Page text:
This week provided a dramatic turn of events in the ongoing court battle between Governor Terry McAuliffe and the Republicans in the General Assembly - almost literally dramatic, as events resembled a tv show about politics.
To recap: In July of last year, the Govenor appointed Jane Marum Roush to fill a vacancy on Virginia's top court. Roush wasn't a bad choice; she was a respected jurist who in most years would probably earn bipartisan support.
But the problem wasn't her credentials. Instead, Republicans were annoyed that McAuliffe ignored protocol in appointing her without consulting them. They put forth their own candidate, Rossie Alston, and declared they would prevent Roush's interim appointment from becoming permanent by whatever means possible.
Over the past year, McAuliffe dug in, reappointing Roush to another interim appointment, while the General Assembly threatened to replace her with Alston at the first opportunity. But this week, the GOP failed to get enough votes together to appoint Alston.
And that's where we enter the realm of television drama: A Senate panel nominated Ken Cuccinelli, the former Attorney General and gubernatorial candidate, to replace Roush. The Cooch was an inspired choice; he would be popular among conservatives and provide a consistently conservative voice on the most important court in the state.
But Cuccinelli is also considering a run for Governor. Ed Gillespie, who barely lost to popular Senator Mark Warner, is considered the front runner for the party's nomination in 2017; but he'll have to overcome conservative skeptics in a GOP that's currently in turmoil. The party will select its 2017 nominee in a convention, where a conservative candidate like Cuccinelli could easily challenge an establishment insider like Gillespie.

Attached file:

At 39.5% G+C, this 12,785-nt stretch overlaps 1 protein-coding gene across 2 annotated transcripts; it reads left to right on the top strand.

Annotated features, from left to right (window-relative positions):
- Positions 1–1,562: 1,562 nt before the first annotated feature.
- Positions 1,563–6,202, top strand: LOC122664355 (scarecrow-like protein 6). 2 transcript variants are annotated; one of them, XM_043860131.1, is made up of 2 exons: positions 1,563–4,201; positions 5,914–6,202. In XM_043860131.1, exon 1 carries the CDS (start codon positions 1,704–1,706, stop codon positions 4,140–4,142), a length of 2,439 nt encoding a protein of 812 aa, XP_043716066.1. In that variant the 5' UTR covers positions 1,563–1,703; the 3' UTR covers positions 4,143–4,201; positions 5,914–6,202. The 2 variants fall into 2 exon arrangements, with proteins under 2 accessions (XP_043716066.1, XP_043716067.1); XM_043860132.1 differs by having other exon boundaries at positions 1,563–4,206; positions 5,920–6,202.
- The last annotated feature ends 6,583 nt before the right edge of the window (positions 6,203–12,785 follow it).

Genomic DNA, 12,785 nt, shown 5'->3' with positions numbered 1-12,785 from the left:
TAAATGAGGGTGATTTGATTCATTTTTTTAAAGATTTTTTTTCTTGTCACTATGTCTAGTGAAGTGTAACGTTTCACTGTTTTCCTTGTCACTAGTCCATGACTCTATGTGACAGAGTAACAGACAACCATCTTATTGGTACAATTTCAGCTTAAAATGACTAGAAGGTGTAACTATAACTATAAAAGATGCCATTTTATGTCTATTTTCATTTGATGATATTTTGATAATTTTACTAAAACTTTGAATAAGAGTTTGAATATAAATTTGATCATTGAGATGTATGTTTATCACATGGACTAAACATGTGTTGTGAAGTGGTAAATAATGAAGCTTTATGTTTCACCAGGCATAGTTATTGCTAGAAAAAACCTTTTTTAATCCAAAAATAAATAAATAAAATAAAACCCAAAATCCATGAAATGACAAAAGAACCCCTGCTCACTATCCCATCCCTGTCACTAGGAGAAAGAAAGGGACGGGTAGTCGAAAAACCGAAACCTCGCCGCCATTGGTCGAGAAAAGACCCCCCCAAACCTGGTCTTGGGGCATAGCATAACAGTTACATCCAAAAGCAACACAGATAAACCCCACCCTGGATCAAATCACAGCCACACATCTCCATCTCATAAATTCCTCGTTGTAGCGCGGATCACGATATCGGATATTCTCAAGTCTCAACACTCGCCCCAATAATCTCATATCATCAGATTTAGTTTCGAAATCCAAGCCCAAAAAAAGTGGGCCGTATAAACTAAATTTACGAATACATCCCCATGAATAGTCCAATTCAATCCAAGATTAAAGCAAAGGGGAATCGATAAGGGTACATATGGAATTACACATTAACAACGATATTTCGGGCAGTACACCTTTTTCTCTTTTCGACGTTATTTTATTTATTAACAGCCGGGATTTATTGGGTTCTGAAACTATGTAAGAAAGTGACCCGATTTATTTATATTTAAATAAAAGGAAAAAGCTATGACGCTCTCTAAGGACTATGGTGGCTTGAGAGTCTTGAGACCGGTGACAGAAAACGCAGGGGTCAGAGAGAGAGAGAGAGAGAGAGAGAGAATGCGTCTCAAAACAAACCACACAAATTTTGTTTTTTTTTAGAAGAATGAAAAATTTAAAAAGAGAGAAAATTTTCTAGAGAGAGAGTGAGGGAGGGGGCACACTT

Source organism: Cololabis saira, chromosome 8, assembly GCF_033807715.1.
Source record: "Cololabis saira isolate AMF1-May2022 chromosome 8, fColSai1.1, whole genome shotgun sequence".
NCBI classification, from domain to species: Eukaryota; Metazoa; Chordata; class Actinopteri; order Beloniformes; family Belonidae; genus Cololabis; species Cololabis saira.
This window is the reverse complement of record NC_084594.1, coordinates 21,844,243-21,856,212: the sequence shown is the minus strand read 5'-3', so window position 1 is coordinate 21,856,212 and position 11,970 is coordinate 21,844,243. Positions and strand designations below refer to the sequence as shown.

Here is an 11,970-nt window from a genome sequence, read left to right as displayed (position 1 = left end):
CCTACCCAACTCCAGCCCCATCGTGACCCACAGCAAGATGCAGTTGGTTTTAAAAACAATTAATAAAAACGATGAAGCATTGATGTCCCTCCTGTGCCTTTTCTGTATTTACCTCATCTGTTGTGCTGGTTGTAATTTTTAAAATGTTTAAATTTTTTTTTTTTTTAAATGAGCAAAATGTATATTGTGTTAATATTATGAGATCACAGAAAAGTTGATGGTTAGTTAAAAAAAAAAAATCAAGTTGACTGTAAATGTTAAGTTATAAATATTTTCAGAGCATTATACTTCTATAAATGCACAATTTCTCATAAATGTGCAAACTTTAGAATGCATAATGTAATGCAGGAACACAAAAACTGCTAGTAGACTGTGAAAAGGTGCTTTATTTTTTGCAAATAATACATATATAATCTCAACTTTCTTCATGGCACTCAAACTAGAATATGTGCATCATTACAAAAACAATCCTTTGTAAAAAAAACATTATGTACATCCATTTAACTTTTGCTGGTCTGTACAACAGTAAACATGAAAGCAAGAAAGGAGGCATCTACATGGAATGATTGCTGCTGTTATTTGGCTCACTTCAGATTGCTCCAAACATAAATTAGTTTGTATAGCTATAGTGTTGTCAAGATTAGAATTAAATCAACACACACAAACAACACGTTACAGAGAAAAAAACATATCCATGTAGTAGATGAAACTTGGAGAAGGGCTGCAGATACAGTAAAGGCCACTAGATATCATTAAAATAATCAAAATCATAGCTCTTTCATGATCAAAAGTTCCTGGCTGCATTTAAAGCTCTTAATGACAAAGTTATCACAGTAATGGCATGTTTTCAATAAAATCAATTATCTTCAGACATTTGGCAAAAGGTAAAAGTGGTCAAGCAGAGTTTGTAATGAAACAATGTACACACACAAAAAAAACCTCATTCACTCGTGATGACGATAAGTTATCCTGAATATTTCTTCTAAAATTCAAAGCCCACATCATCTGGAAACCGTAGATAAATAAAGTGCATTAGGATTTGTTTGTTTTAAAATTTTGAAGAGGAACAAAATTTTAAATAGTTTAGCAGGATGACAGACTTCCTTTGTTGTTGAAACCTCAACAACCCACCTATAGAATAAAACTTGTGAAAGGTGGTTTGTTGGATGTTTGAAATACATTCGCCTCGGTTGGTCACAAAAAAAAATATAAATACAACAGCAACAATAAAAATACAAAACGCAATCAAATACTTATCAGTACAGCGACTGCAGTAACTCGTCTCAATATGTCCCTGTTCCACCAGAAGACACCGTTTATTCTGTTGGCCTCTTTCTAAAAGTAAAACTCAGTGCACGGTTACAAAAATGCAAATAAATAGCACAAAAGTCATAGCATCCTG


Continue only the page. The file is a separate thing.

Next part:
That's why this week's nomination of Cuccinelli was so dramatic, and might have seemed a little familiar to fans of House of Cards. In Season 3 of the Netflix show (SPOILER ALERT, obviously), President Frank Underwood is worried about an independent challenge from his White House counselor, Heather Dunbar. So he offers to nominate her to the Supreme Court, thinking the lure of the position will get her to drop out of the race.
Of course, the Senate panel in Virginia is not as manipulative as Underwood. (I'm assuming they haven't murdered anyone on their way to breakfast like Frank sometimes does.) But the idea of a divisive nomination battle at next year's convention had to be on their minds; party leaders must have thought they could solve two problems with one solution by nominating Gillespie's biggest challenger.
Unfortunately for the VA GOP, they got the same result as Underwood did: Cuccinelli, like Dunbar, refused the nomination. The Senate has already moved on to another candidate for the Supreme Court, Stephen McCullough. And the drama in the Virginia GOP will likely continue through next year's convention.